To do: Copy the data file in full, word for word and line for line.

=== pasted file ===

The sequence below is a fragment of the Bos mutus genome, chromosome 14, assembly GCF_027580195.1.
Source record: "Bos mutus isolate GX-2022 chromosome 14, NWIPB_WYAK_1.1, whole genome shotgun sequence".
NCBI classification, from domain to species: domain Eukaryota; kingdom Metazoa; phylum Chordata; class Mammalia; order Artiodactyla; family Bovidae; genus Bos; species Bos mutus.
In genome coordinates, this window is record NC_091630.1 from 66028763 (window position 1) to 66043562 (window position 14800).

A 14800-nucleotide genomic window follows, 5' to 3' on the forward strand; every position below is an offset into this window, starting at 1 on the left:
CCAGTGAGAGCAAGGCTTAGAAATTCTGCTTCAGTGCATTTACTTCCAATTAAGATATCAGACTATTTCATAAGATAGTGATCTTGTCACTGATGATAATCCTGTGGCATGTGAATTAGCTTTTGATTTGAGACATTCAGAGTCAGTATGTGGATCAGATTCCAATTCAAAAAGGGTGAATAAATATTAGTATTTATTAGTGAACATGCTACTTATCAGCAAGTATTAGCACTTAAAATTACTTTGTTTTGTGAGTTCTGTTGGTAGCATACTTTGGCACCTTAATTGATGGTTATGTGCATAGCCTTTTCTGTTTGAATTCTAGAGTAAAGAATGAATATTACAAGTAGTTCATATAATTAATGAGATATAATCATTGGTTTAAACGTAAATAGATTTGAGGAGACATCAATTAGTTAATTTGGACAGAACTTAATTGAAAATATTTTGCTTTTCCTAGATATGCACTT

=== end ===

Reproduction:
The sequence below is a fragment of the Bos mutus genome, chromosome 14, assembly GCF_027580195.1.
Source record: "Bos mutus isolate GX-2022 chromosome 14, NWIPB_WYAK_1.1, whole genome shotgun sequence".
NCBI classification, from domain to species: domain Eukaryota; kingdom Metazoa; phylum Chordata; class Mammalia; order Artiodactyla; family Bovidae; genus Bos; species Bos mutus.
In genome coordinates, this window is record NC_091630.1 from 66028763 (window position 1) to 66043562 (window position 14800).

A 14800-nucleotide genomic window follows, 5' to 3' on the forward strand; every position below is an offset into this window, starting at 1 on the left:
CCAGTGAGAGCAAGGCTTAGAAATTCTGCTTCAGTGCATTTACTTCCAATTAAGATATCAGACTATTTCATAAGATAGTGATCTTGTCACTGATGATAATCCTGTGGCATGTGAATTAGCTTTTGATTTGAGACATTCAGAGTCAGTATGTGGATCAGATTCCAATTCAAAAAGGGTGAATAAATATTAGTATTTATTAGTGAACATGCTACTTATCAGCAAGTATTAGCACTTAAAATTACTTTGTTTTGTGAGTTCTGTTGGTAGCATACTTTGGCACCTTAATTGATGGTTATGTGCATAGCCTTTTCTGTTTGAATTCTAGAGTAAAGAATGAATATTACAAGTAGTTCATATAATTAATGAGATATAATCATTGGTTTAAACGTAAATAGATTTGAGGAGACATCAATTAGTTAATTTGGACAGAACTTAATTGAAAATATTTTGCTTTTCCTAGATATGCACTT